It’s what every holiday host wants: A picture-perfect, main-event dish to set down in the middle of the table to applause. It’s the iconic image of the feast, and one new and seasoned hosts alike stress the most about. Fortunately there is a world of mouthwatering options, and most are probably less work than you think. Some are so simple you can even tackle them the day of meal, no advance planning needed.
So sit back, do a little imagining and find your way to a fantastic main course. It just might become a new holiday tradition.
A plump, browned, Rockwell-esque turkey is synonymous with Thanksgiving for most Americans. The good news is that there are numerous ways for the cook to get there; the bad news is that the sheer number of choices can seem overwhelming, from which bird to purchase to selecting a roasting techniques to carving. Sort most of those out at All Turkey, All the Time opens in a new tab, then relax and have fun perusing recipes.
For classic looks and pure holiday taste, you can’t beat Golden Roasted Turkey opens in a new tab, packed with traditional flavor from a simple assortment of aromatics. Or, for a new and super-easy way to brine — no bucket required — try Dry Brined Citrus Turkey opens in a new tab. This bird is infused with subtle flavor and produces a skin that’s a little crisper than wet-brined birds.
If your group will be on the small side, definitely consider cooking just a turkey breast. This Herb-Crusted Turkey Breast with Mushroom-Leek Stuffing opens in a new tab is outstanding for delivering the meat-and-stuffing experience in one neat package. Or for a simpler take complete with gravy, try Roast Turkey Breast with Apple Cider Gravy opens in a new tab. Both recipes serve six generously but can cover up to eight.
One of the most appealing aspects of ham as a centerpiece is how easy it is to cook and serve: Invest in a precooked spiral-cut ham and the host has little more to do than pop it in the oven, pause to brush on a glaze, and voila, a carved roast emerges about an hour after you started. And the leftovers! I’m a fool for them in everything from omelets to sandwiches to pizza to salads.
Honey-Glazed Ham with Fresh Pineapple Chutney opens in a new tab is an awesome recipe for serving up to 16, and you’ll still have a nice amount of yummy ham left over. Or try this stunning Sour Cherry Glazed Ham opens in a new tab, an awesome four-ingredient recipe that serves up to 20.
Beef Rib Roast
Standing rib, a.k.a. prime rib, says “holiday” with a delicious British accent. This cut of meat is so tender and flavorful there’s not much the cook needs to do beyond seasoning it with salt and pepper, although adding a few herbs pays off in flavor and aroma.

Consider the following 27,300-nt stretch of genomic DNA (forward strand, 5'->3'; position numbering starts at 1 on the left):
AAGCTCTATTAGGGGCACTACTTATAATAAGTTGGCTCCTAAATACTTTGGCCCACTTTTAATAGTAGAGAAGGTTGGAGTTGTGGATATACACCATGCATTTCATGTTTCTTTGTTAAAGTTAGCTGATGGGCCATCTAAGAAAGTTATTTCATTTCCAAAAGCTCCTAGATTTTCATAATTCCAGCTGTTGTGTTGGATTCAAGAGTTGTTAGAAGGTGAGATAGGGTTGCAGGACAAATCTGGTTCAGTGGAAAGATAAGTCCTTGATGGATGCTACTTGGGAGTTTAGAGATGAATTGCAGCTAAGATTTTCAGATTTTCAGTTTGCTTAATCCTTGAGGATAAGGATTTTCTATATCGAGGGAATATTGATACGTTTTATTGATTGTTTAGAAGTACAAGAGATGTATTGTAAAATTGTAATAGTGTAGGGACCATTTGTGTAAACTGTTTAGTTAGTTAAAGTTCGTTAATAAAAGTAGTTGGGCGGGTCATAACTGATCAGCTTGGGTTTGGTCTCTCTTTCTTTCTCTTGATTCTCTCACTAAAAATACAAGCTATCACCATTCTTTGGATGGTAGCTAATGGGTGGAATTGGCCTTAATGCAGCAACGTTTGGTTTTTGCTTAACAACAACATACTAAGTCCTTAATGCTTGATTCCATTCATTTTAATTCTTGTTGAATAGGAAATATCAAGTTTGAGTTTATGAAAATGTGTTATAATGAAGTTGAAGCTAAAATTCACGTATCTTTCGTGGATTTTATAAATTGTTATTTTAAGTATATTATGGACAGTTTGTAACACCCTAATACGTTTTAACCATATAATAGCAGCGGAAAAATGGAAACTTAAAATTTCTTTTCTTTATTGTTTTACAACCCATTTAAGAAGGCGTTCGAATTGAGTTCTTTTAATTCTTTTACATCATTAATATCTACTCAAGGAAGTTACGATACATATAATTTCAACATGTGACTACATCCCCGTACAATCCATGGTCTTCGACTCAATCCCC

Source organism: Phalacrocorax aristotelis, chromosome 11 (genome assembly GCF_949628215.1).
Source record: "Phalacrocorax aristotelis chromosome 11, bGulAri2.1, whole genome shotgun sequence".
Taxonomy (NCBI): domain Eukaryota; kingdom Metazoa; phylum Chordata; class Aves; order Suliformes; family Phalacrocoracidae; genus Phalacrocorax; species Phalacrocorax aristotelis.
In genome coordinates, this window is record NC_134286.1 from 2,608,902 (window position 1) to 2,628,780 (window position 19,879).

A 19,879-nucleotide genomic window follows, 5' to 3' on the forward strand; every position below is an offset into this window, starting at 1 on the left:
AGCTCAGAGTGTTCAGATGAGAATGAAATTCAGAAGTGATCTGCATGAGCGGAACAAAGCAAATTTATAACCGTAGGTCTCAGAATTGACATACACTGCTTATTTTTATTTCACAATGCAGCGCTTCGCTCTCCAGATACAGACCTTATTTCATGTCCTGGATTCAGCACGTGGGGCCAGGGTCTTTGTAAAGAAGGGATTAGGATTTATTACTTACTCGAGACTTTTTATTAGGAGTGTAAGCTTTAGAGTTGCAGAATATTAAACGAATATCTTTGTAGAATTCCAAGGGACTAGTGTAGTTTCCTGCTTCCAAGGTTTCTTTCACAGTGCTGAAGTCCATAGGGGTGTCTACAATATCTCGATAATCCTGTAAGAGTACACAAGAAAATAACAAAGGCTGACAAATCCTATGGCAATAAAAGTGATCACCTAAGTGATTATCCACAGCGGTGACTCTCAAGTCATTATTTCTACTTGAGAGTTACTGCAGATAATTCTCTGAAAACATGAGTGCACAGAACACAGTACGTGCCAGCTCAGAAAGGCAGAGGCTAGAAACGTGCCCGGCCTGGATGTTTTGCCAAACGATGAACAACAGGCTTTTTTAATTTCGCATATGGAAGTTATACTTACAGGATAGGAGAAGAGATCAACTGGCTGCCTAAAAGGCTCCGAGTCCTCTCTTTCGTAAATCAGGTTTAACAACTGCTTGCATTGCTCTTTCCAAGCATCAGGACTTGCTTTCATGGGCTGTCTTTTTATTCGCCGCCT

These two recipes are about as foolproof as it gets: Bone-In Beef Rib Roast with Dill-Black Pepper Rub opens in a new tab and Herbed Prime Rib Roast opens in a new tab. Both are huge on the “wow” factor and will give you an absolutely memorable meal.
A chicken stuffed into a duck stuffed into a turkey, all layered with flavorful stuffing — do I have your attention? Turducken is one of the ultimate holiday indulgences, and it’s easier than ever to enjoy: Just order this birdie trio fully assembled in advance, and all you do is pop it in the oven for an effortless slow roast. Just remember that you’ll almost certainly need to reserve a turducken opens in a new tab in advance, so get in touch with your store or butcher as soon as you get the hankering to serve one.
This recipe for Roasted Turducken with Pan Gravy opens in a new tab shows you just how laid-back the cooking is. I highly recommend this for anyone who feels their group is ready for something outside the traditional menu — turducken is an experience!
I grew up in a vegetarian household, so cooking up fantastic meatless celebrations is something I’m familiar with. What’s the trick? Staying in the holiday flavor palate is one of the most successful strategies. That, plus having something to carve or slice up at the table — it brings that touch of drama we’re accustomed to at the year’s most special meals.
Savory tarts are a great idea. For vegetarians, you can’t beat Wild Mushroom Tart opens in a new tab, packed with meaty mushrooms and the luxurious flavors of shallots and wine. You can even add a tablespoon of chopped fresh sage or thyme to up its holiday credentials. For vegans, the popular Vegan Harvest Tart opens in a new tab is a great option that makes the most of the season’s great veggies.
A rich, crispy strudel is one of my all-time favorite vegetarian main courses for the holidays. This fantastic Mushroom Strudel opens in a new tab features meaty mushrooms balanced by tangy goat cheese and thyme and walnuts. It’s an easy recipe to double — you can even bake two strudels on the same baking sheet.
And for pescatarians, try a whole baked side of salmon. This wildly popular Roasted Salmon Stuffed with Spinach, Feta and Ricotta opens in a new tab will woo any holiday crowd. Or try Spice Crusted Salmon with Roast Beets opens in a new tab — a slightly off-the-beaten-path holiday meal that’s easy and incredibly delicious.
What’s your holiday showstopper? Let us know!